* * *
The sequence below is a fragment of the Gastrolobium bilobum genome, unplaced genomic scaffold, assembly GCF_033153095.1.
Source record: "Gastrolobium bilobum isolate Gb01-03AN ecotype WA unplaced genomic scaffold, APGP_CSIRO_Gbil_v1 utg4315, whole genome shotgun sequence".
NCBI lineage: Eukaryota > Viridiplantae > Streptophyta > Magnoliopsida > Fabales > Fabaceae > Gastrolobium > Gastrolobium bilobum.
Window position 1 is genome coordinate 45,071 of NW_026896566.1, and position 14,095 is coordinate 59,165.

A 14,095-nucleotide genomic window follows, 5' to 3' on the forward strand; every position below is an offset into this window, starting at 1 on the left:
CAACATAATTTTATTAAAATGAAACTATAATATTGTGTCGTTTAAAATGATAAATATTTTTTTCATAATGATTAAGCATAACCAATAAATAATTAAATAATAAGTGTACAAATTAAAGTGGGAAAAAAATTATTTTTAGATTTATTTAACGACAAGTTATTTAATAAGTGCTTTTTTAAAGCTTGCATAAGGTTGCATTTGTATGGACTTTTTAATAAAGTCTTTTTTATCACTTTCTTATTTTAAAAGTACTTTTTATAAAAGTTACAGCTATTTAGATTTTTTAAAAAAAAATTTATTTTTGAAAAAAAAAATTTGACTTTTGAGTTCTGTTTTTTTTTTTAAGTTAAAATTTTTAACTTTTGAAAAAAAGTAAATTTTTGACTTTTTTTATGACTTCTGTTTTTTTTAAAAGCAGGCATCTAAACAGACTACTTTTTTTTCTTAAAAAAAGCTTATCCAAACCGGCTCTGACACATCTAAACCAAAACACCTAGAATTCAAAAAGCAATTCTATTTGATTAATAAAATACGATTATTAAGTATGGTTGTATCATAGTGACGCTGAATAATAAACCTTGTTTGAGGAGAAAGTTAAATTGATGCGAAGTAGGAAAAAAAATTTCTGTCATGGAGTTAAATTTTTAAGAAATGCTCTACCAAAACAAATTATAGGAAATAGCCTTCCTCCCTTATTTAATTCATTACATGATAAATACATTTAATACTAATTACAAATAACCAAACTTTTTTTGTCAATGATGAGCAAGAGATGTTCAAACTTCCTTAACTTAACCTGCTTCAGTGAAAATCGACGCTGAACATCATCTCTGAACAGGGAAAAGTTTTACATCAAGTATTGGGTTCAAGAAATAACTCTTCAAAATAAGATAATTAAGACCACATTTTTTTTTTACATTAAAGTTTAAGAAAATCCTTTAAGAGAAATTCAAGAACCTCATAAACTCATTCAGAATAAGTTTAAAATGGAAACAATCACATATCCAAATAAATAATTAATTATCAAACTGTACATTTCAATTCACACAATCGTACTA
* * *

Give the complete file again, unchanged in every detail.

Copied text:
The sequence below is a fragment of the Gastrolobium bilobum genome, unplaced genomic scaffold, assembly GCF_033153095.1.
Source record: "Gastrolobium bilobum isolate Gb01-03AN ecotype WA unplaced genomic scaffold, APGP_CSIRO_Gbil_v1 utg4315, whole genome shotgun sequence".
NCBI lineage: Eukaryota > Viridiplantae > Streptophyta > Magnoliopsida > Fabales > Fabaceae > Gastrolobium > Gastrolobium bilobum.
Window position 1 is genome coordinate 45,071 of NW_026896566.1, and position 14,095 is coordinate 59,165.

A 14,095-nucleotide genomic window follows, 5' to 3' on the forward strand; every position below is an offset into this window, starting at 1 on the left:
CAACATAATTTTATTAAAATGAAACTATAATATTGTGTCGTTTAAAATGATAAATATTTTTTTCATAATGATTAAGCATAACCAATAAATAATTAAATAATAAGTGTACAAATTAAAGTGGGAAAAAAATTATTTTTAGATTTATTTAACGACAAGTTATTTAATAAGTGCTTTTTTAAAGCTTGCATAAGGTTGCATTTGTATGGACTTTTTAATAAAGTCTTTTTTATCACTTTCTTATTTTAAAAGTACTTTTTATAAAAGTTACAGCTATTTAGATTTTTTAAAAAAAAATTTATTTTTGAAAAAAAAAATTTGACTTTTGAGTTCTGTTTTTTTTTTTAAGTTAAAATTTTTAACTTTTGAAAAAAAGTAAATTTTTGACTTTTTTTATGACTTCTGTTTTTTTTAAAAGCAGGCATCTAAACAGACTACTTTTTTTTCTTAAAAAAAGCTTATCCAAACCGGCTCTGACACATCTAAACCAAAACACCTAGAATTCAAAAAGCAATTCTATTTGATTAATAAAATACGATTATTAAGTATGGTTGTATCATAGTGACGCTGAATAATAAACCTTGTTTGAGGAGAAAGTTAAATTGATGCGAAGTAGGAAAAAAAATTTCTGTCATGGAGTTAAATTTTTAAGAAATGCTCTACCAAAACAAATTATAGGAAATAGCCTTCCTCCCTTATTTAATTCATTACATGATAAATACATTTAATACTAATTACAAATAACCAAACTTTTTTTGTCAATGATGAGCAAGAGATGTTCAAACTTCCTTAACTTAACCTGCTTCAGTGAAAATCGACGCTGAACATCATCTCTGAACAGGGAAAAGTTTTACATCAAGTATTGGGTTCAAGAAATAACTCTTCAAAATAAGATAATTAAGACCACATTTTTTTTTTACATTAAAGTTTAAGAAAATCCTTTAAGAGAAATTCAAGAACCTCATAAACTCATTCAGAATAAGTTTAAAATGGAAACAATCACATATCCAAATAAATAATTAATTATCAAACTGTACATTTCAATTCACACAATCGTACTA